Long criticized for its lack of health benefits for employees, Wal-Mart will now offer to expand coverage in the hope that some of the 125,000 employees without health coverage will sign up. While the move won't completely silence critics, it brings the company some much needed positive press. There will, rest assured, be some objections to this coverage. The plan, after all, can take a year to kick in, and comparing it to other corporations isn't necessarily fair since many of Wal-Mart's employees work part-time and earn less than $20,000 per year. Still, it temporarily gets the company talked about in ways to which it is not accustomed.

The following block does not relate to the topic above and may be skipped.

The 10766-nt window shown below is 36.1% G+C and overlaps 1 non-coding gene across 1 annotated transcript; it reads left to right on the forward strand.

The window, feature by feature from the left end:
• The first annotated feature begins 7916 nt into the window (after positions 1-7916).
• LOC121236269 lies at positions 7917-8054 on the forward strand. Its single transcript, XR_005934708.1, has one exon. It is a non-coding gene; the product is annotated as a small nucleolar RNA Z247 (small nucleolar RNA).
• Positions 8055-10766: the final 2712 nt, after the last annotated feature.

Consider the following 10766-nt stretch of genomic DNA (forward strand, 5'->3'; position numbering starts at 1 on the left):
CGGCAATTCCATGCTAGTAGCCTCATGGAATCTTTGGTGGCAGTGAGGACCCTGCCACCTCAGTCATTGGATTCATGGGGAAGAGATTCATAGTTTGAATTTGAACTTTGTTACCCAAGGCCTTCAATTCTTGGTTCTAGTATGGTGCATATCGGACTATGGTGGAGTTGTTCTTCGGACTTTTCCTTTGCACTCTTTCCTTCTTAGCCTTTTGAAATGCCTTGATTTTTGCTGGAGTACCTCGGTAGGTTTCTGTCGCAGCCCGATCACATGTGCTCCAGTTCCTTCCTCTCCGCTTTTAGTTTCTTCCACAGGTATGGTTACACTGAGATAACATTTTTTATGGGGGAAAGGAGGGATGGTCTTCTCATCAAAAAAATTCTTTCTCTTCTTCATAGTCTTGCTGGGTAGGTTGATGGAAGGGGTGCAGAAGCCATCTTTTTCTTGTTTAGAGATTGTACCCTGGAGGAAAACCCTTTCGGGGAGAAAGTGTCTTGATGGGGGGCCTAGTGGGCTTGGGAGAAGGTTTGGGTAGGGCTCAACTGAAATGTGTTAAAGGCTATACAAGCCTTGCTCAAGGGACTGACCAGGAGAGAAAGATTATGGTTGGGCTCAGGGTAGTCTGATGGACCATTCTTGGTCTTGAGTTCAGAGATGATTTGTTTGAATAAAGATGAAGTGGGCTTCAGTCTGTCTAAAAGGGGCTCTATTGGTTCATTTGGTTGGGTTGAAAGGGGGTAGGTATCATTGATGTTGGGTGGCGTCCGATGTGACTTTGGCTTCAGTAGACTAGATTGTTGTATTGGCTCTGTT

“On face value, this looks like a very significant change and improvement,” said Ron Pollack, president of Families USA, a health care advocacy group in Washington that has been critical of Wal-Mart.
From a corporate reputation standpoint, Wal-Mart consistently takes a beating on this front, and perhaps enough was enough. Or perhaps the PR team wanted to devote more time defending the company on other fronts. And how much credit can the groups who have long pushed for an improvement at the nation's largest private employer claim?
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